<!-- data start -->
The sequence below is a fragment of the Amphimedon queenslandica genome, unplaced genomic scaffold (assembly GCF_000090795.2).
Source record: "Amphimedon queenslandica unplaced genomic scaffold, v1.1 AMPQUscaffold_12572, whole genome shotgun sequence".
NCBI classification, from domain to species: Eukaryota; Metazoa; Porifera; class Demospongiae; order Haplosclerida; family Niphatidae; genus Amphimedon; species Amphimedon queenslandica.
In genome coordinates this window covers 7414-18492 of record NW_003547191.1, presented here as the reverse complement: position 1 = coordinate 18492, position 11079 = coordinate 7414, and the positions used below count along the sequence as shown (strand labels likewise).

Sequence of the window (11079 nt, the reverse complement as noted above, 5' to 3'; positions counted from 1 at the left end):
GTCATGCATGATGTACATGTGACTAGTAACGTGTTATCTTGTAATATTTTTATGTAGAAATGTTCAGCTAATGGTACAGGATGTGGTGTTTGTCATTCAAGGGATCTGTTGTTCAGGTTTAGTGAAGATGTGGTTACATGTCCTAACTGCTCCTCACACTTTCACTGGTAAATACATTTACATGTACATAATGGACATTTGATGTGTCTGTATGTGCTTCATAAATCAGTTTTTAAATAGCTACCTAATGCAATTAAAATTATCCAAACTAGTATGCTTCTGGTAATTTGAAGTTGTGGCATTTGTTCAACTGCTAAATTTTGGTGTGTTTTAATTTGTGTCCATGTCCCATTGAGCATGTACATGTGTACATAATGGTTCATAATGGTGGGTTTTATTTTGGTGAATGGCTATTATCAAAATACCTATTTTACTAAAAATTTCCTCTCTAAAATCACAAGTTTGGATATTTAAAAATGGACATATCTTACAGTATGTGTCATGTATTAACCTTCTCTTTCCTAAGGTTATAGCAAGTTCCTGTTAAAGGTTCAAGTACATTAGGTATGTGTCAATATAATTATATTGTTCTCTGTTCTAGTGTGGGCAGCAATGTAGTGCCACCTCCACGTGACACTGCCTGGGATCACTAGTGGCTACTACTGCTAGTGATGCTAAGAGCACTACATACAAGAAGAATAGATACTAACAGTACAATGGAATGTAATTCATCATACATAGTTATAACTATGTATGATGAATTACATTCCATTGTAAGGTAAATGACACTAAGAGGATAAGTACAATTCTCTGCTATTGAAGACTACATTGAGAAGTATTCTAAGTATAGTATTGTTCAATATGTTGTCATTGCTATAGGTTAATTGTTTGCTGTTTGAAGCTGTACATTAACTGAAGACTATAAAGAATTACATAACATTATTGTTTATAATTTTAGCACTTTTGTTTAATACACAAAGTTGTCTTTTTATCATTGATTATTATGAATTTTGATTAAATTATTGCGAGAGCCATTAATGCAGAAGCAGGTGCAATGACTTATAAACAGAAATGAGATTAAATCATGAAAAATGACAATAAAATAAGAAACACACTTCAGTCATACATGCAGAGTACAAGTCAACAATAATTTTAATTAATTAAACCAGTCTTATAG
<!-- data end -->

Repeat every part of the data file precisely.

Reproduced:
The sequence below is a fragment of the Amphimedon queenslandica genome, unplaced genomic scaffold (assembly GCF_000090795.2).
Source record: "Amphimedon queenslandica unplaced genomic scaffold, v1.1 AMPQUscaffold_12572, whole genome shotgun sequence".
NCBI classification, from domain to species: Eukaryota; Metazoa; Porifera; class Demospongiae; order Haplosclerida; family Niphatidae; genus Amphimedon; species Amphimedon queenslandica.
In genome coordinates this window covers 7414-18492 of record NW_003547191.1, presented here as the reverse complement: position 1 = coordinate 18492, position 11079 = coordinate 7414, and the positions used below count along the sequence as shown (strand labels likewise).

Sequence of the window (11079 nt, the reverse complement as noted above, 5' to 3'; positions counted from 1 at the left end):
GTCATGCATGATGTACATGTGACTAGTAACGTGTTATCTTGTAATATTTTTATGTAGAAATGTTCAGCTAATGGTACAGGATGTGGTGTTTGTCATTCAAGGGATCTGTTGTTCAGGTTTAGTGAAGATGTGGTTACATGTCCTAACTGCTCCTCACACTTTCACTGGTAAATACATTTACATGTACATAATGGACATTTGATGTGTCTGTATGTGCTTCATAAATCAGTTTTTAAATAGCTACCTAATGCAATTAAAATTATCCAAACTAGTATGCTTCTGGTAATTTGAAGTTGTGGCATTTGTTCAACTGCTAAATTTTGGTGTGTTTTAATTTGTGTCCATGTCCCATTGAGCATGTACATGTGTACATAATGGTTCATAATGGTGGGTTTTATTTTGGTGAATGGCTATTATCAAAATACCTATTTTACTAAAAATTTCCTCTCTAAAATCACAAGTTTGGATATTTAAAAATGGACATATCTTACAGTATGTGTCATGTATTAACCTTCTCTTTCCTAAGGTTATAGCAAGTTCCTGTTAAAGGTTCAAGTACATTAGGTATGTGTCAATATAATTATATTGTTCTCTGTTCTAGTGTGGGCAGCAATGTAGTGCCACCTCCACGTGACACTGCCTGGGATCACTAGTGGCTACTACTGCTAGTGATGCTAAGAGCACTACATACAAGAAGAATAGATACTAACAGTACAATGGAATGTAATTCATCATACATAGTTATAACTATGTATGATGAATTACATTCCATTGTAAGGTAAATGACACTAAGAGGATAAGTACAATTCTCTGCTATTGAAGACTACATTGAGAAGTATTCTAAGTATAGTATTGTTCAATATGTTGTCATTGCTATAGGTTAATTGTTTGCTGTTTGAAGCTGTACATTAACTGAAGACTATAAAGAATTACATAACATTATTGTTTATAATTTTAGCACTTTTGTTTAATACACAAAGTTGTCTTTTTATCATTGATTATTATGAATTTTGATTAAATTATTGCGAGAGCCATTAATGCAGAAGCAGGTGCAATGACTTATAAACAGAAATGAGATTAAATCATGAAAAATGACAATAAAATAAGAAACACACTTCAGTCATACATGCAGAGTACAAGTCAACAATAATTTTAATTAATTAAACCAGTCTTATAG